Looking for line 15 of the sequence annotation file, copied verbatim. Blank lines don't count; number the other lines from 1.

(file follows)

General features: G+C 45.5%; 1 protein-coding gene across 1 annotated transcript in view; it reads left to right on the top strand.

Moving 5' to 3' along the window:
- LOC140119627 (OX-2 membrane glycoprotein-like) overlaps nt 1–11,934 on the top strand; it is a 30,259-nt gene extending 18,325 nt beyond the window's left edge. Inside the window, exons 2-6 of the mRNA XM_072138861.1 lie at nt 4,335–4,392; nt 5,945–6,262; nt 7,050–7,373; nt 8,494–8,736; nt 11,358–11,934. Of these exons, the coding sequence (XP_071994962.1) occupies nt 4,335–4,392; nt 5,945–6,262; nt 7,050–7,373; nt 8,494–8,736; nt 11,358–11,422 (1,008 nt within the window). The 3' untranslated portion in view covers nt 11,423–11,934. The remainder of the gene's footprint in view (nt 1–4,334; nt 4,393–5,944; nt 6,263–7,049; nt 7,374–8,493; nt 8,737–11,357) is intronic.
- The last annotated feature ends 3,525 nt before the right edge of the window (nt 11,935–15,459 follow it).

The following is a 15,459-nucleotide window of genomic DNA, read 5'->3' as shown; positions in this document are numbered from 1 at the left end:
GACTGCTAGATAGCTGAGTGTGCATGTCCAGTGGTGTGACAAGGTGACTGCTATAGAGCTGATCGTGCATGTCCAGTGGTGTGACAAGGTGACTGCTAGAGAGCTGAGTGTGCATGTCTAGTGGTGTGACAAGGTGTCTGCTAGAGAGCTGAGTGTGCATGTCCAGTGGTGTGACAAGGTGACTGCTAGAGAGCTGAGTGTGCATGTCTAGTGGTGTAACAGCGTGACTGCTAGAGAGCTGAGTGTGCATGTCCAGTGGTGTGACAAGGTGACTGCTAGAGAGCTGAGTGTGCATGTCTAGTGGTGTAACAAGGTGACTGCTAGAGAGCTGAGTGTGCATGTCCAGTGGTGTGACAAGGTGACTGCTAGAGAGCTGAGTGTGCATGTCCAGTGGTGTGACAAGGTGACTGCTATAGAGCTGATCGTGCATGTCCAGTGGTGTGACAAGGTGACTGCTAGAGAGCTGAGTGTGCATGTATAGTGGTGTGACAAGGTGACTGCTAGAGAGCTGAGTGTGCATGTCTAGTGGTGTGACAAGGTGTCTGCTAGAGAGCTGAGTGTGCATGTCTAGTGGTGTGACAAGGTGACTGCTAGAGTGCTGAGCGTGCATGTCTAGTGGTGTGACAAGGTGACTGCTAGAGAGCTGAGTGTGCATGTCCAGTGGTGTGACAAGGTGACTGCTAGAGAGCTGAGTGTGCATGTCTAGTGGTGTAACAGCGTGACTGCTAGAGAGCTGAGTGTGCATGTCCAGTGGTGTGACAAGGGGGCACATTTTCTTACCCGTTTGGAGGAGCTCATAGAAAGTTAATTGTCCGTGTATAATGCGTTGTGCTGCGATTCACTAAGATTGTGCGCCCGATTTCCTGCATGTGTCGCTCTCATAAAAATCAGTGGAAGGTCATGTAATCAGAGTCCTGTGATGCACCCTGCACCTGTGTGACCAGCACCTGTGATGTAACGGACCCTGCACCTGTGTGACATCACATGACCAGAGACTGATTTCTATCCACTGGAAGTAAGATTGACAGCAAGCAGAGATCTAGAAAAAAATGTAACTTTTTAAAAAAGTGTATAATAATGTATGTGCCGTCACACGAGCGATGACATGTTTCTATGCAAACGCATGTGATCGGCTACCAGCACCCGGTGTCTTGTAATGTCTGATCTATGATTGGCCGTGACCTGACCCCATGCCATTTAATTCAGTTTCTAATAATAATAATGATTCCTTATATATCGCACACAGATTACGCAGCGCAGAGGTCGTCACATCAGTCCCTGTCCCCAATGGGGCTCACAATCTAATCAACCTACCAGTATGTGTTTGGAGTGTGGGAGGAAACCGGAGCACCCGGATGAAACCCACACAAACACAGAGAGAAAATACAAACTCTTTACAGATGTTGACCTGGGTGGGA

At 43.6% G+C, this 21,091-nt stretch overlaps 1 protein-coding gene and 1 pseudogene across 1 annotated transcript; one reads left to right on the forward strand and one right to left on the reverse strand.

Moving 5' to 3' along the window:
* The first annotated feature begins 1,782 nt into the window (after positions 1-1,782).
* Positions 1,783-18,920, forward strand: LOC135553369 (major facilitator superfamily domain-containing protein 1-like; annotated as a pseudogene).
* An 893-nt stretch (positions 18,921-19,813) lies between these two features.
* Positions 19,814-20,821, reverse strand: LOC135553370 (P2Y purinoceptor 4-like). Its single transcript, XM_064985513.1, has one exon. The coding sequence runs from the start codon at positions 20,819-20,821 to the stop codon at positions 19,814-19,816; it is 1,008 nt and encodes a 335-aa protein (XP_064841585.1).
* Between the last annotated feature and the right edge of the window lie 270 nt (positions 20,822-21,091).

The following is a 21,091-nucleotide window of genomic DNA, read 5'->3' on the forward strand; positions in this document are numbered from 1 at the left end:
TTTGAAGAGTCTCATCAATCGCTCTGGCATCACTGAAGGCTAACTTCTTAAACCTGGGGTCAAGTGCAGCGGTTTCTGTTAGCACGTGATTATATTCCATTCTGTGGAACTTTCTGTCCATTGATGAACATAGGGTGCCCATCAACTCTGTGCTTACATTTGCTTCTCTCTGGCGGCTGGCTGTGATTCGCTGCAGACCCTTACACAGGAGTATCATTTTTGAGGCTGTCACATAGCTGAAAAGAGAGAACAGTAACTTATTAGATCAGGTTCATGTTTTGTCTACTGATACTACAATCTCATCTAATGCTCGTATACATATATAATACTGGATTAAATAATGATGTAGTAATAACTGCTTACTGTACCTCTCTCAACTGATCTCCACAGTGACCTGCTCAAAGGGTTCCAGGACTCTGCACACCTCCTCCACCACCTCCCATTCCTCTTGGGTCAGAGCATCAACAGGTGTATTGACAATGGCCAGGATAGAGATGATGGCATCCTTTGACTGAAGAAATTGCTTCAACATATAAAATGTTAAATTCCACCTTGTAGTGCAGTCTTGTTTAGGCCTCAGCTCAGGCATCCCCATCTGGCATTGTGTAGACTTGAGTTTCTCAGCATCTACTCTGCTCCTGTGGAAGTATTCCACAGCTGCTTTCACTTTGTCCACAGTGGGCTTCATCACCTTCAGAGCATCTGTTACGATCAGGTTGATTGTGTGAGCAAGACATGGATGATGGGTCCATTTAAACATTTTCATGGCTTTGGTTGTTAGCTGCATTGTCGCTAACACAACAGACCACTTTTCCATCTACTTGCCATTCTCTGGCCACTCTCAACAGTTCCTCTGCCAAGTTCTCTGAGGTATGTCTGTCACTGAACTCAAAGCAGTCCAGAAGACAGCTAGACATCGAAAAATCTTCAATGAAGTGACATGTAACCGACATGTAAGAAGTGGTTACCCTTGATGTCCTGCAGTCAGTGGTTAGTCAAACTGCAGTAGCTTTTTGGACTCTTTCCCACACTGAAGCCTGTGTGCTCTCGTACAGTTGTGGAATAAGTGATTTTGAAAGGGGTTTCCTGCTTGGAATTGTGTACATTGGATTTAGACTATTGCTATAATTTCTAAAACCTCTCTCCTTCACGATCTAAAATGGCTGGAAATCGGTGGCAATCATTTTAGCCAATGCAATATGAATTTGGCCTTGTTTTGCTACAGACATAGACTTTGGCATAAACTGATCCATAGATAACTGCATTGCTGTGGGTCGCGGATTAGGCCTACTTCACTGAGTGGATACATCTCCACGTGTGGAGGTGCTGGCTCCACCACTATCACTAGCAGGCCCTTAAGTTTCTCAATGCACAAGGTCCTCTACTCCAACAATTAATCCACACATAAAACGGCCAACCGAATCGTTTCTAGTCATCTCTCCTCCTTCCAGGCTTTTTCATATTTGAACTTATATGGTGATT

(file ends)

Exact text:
TTTGAAGAGTCTCATCAATCGCTCTGGCATCACTGAAGGCTAACTTCTTAAACCTGGGGTCAAGTGCAGCGGTTTCTGTTAGCACGTGATTATATTCCATTCTGTGGAACTTTCTGTCCATTGATGAACATAGGGTGCCCATCAACTCTGTGCTTACATTTGCTTCTCTCTGGCGGCTGGCTGTGATTCGCTGCAGACCCTTACACAGGAGTATCATTTTTGAGGCTGTCACATAGCTGAAAAGAGAGAACAGTAACTTATTAGATCAGGTTCATGTTTTGTCTACTGATACTACAATCTCATCTAATGCTCGTATACATATATAATACTGGATTAAATAATGATGTAGTAATAACTGCTTACTGTACCTCTCTCAACTGATCTCCACAGTGACCTGCTCAAAGGGTTCCAGGACTCTGCACACCTCCTCCACCACCTCCCATTCCTCTTGGGTCAGAGCATCAACAGGTGTATTGACAATGGCCAGGATAGAGATGATGGCATCCTTTGACTGAAGAAATTGCTTCAACATATAAAATGTTAAATTCCACCTTGTAGTGCAGTCTTGTTTAGGCCTCAGCTCAGGCATCCCCATCTGGCATTGTGTAGACTTGAGTTTCTCAGCATCTACTCTGCTCCTGTGGAAGTATTCCACAGCTGCTTTCACTTTGTCCACAGTGGGCTTCATCACCTTCAGAGCATCTGTTACGATCAGGTTGATTGTGTGAGCAAGACATGGATGATGGGTCCATTTAAACATTTTCATGGCTTTGGTTGTTAGCTGCATTGTCGCTAACACAACAGACCACTTTTCCATCTACTTGCCATTCTCTGGCCACTCTCAACAGTTCCTCTGCCAAGTTCTCTGAGGTATGTCTGTCACTGAACTCAAAGCAGTCCAGAAGACAGCTAGACATCGAAAAATCTTCAATGAAGTGACATGTAACCGACATGTAAGAAGTGGTTACCCTTGATGTCCTGCAGTCAGTGGTTAGTCAAACTGCAGTAGCTTTTTGGACTCTTTCCCACACTGAAGCCTGTGTGCTCTCGTACAGTTGTGGAATAAGTGATTTTGAAAGGGGTTTCCTGCTTGGAATTGTGTACATTGGATTTAGACTATTGCTATAATTTCTAAAACCTCTCTCCTTCACGATCTAAAATGGCTGGAAATCGGTGGCAATCATTTTAGCCAATGCAATATGAATTTGGCCTTGTTTTGCTACAGACATAGACTTTGGCATAAACTGATCCATAGATAACTGCATTGCTGTGGGTCGCGGATTAGGCCTACTTCACTGAGTGGATACATCTCCACGTGTGGAGGTGCTGGCTCCACCACTATCACTAGCAGGCCCTTAAGTTTCTCAATGCACAAGGTCCTCTACTCCAACAATTAATCCACACATAAAACGGCCAACCGAATCGTTTCTAGTCATCTCTCCTCCTTCCAGGCTTTTTCATATTTGAACTTATATGGTGATT